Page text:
Los Olvidados

This weekend begins a two week run of the surrealist classic, Los Olvidados (1950) at Film Forum. Directed by Mexican Spanish director Luis Buñuel, a filmmaker known more for his work done in France (like L'Age d'Or, The Discreet Charm of the Bourgeoisie, and Un Chien Andalou) than in his native country, this picture displays an auteur at the height of his stylistic powers. The story of a gang of youths wandering the streets of Mexico City picking fights, snatching purses and dreaming of crowing roosters and raw meat. It's rough and weird and wonderful, all at the same time.

Pauline Kael said, "Buñuel makes you understand the pornography of brutality: the pornography is in what human beings are capable of doing to other human beings."

J Hoberman says, "Los Olvidados is strong enough to make a hardened Communist cry or drive a (true) Christian to despair. The title is in part ironic: Once seen, this movie can never be forgotten."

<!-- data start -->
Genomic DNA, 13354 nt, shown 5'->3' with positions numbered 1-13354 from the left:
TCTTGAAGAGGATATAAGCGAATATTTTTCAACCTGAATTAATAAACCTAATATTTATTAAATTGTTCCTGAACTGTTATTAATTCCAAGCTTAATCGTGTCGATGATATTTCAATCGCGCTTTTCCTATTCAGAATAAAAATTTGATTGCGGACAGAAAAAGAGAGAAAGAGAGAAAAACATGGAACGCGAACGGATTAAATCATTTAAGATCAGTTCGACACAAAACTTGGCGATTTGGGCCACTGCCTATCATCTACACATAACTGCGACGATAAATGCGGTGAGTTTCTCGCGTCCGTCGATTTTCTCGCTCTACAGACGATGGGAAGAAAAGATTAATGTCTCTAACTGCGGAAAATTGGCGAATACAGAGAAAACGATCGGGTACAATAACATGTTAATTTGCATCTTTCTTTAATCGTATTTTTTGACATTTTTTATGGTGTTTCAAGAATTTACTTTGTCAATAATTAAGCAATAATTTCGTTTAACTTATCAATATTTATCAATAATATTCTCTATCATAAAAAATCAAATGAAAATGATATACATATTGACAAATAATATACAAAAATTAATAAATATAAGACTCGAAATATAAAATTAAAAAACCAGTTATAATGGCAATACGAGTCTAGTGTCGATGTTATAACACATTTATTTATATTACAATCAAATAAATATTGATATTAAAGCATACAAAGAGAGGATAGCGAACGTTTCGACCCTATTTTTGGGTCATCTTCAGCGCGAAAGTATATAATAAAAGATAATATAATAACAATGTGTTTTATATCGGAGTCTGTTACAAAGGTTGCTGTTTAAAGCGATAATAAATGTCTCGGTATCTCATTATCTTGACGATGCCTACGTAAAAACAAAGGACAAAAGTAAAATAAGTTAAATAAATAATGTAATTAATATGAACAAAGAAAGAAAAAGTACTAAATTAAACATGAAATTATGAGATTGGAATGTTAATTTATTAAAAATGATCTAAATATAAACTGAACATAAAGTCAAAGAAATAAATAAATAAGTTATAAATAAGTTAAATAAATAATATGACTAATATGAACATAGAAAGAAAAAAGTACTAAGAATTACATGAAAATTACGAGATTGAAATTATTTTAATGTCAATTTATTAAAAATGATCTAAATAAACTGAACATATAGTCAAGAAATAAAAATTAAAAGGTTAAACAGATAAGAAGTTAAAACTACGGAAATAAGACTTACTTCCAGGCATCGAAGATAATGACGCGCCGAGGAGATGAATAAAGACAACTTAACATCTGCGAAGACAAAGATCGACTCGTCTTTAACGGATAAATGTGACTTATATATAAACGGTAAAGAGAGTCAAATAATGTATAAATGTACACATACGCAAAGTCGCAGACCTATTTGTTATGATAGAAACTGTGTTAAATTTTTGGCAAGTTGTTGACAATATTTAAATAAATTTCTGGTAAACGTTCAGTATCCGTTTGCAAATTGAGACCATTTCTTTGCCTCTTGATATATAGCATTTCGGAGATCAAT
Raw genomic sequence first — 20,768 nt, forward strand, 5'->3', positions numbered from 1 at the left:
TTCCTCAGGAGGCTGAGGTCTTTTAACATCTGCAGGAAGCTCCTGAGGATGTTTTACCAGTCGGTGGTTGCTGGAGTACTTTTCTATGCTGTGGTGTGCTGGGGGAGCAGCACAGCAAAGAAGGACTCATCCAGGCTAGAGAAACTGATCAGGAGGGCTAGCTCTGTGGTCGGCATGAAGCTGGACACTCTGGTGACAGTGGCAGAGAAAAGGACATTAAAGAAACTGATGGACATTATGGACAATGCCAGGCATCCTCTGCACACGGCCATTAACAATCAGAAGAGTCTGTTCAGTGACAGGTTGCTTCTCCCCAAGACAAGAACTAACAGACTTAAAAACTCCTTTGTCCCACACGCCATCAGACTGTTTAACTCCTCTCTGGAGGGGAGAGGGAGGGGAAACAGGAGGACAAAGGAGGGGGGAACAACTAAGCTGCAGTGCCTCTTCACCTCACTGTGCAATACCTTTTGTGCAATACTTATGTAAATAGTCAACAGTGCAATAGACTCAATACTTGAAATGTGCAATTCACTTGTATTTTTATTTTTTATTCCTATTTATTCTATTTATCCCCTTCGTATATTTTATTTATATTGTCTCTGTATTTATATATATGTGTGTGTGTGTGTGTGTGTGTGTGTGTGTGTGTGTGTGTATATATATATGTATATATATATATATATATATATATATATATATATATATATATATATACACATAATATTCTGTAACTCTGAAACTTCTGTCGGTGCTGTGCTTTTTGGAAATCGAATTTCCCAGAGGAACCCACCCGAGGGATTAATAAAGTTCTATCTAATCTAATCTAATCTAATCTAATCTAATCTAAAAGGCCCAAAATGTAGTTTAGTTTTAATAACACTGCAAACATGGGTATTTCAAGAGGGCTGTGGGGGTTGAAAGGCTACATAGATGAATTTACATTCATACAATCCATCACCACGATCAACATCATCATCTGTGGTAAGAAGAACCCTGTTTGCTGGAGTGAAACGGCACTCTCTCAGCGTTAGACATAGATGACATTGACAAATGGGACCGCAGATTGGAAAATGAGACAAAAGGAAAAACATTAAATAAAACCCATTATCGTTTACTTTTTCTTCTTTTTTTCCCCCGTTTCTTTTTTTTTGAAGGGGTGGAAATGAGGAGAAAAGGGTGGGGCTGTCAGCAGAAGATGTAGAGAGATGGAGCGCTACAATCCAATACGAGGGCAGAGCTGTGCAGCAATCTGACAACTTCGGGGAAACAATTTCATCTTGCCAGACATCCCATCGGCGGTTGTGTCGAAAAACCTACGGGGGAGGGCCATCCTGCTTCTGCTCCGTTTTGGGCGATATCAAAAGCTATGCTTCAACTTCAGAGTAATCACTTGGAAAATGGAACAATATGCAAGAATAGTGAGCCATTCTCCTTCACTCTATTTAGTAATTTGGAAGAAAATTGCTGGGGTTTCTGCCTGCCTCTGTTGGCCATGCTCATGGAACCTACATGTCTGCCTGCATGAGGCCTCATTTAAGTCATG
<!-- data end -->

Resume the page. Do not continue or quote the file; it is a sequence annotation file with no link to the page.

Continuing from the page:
In a new 35 mm print, previously Los Olvidados was tough to see in good condition and is not available on DVD. Therefore consider it your New York movie lovin' duty to see these difficult to find movies at great reperatory theaters like Film Forum, so that they can continue to bring new film prints to us. Ok, enough with our cinephilic soapbox, just go to the movie already.